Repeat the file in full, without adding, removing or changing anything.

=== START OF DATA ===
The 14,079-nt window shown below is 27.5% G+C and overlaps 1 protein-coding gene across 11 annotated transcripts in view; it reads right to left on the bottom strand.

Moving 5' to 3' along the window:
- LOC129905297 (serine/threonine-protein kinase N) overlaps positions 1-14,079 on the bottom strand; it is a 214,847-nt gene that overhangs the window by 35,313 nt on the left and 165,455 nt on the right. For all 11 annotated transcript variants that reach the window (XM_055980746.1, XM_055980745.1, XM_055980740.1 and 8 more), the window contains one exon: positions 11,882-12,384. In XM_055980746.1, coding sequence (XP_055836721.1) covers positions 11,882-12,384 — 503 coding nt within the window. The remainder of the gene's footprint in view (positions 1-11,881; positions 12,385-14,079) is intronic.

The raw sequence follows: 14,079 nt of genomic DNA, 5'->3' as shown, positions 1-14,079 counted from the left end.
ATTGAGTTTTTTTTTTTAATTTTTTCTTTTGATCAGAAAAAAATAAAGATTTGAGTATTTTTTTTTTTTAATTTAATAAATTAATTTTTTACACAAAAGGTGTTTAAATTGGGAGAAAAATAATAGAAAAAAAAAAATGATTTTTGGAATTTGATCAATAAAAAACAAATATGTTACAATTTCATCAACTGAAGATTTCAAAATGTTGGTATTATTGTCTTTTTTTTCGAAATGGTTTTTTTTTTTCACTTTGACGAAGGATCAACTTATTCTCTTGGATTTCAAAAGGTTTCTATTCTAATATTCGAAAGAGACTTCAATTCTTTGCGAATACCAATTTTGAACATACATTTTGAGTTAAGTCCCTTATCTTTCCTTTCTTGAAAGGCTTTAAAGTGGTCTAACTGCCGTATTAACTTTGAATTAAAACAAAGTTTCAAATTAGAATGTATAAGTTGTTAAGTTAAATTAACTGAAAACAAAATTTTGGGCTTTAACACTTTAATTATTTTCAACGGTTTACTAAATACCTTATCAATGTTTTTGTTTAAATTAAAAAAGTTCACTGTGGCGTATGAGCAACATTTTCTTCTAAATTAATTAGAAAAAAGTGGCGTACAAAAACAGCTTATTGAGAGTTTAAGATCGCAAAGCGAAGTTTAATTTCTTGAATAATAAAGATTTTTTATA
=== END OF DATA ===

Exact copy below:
The 14,079-nt window shown below is 27.5% G+C and overlaps 1 protein-coding gene across 11 annotated transcripts in view; it reads right to left on the bottom strand.

Moving 5' to 3' along the window:
- LOC129905297 (serine/threonine-protein kinase N) overlaps positions 1-14,079 on the bottom strand; it is a 214,847-nt gene that overhangs the window by 35,313 nt on the left and 165,455 nt on the right. For all 11 annotated transcript variants that reach the window (XM_055980746.1, XM_055980745.1, XM_055980740.1 and 8 more), the window contains one exon: positions 11,882-12,384. In XM_055980746.1, coding sequence (XP_055836721.1) covers positions 11,882-12,384 — 503 coding nt within the window. The remainder of the gene's footprint in view (positions 1-11,881; positions 12,385-14,079) is intronic.

The raw sequence follows: 14,079 nt of genomic DNA, 5'->3' as shown, positions 1-14,079 counted from the left end.
ATTGAGTTTTTTTTTTTAATTTTTTCTTTTGATCAGAAAAAAATAAAGATTTGAGTATTTTTTTTTTTTAATTTAATAAATTAATTTTTTACACAAAAGGTGTTTAAATTGGGAGAAAAATAATAGAAAAAAAAAAATGATTTTTGGAATTTGATCAATAAAAAACAAATATGTTACAATTTCATCAACTGAAGATTTCAAAATGTTGGTATTATTGTCTTTTTTTTCGAAATGGTTTTTTTTTTTCACTTTGACGAAGGATCAACTTATTCTCTTGGATTTCAAAAGGTTTCTATTCTAATATTCGAAAGAGACTTCAATTCTTTGCGAATACCAATTTTGAACATACATTTTGAGTTAAGTCCCTTATCTTTCCTTTCTTGAAAGGCTTTAAAGTGGTCTAACTGCCGTATTAACTTTGAATTAAAACAAAGTTTCAAATTAGAATGTATAAGTTGTTAAGTTAAATTAACTGAAAACAAAATTTTGGGCTTTAACACTTTAATTATTTTCAACGGTTTACTAAATACCTTATCAATGTTTTTGTTTAAATTAAAAAAGTTCACTGTGGCGTATGAGCAACATTTTCTTCTAAATTAATTAGAAAAAAGTGGCGTACAAAAACAGCTTATTGAGAGTTTAAGATCGCAAAGCGAAGTTTAATTTCTTGAATAATAAAGATTTTTTATA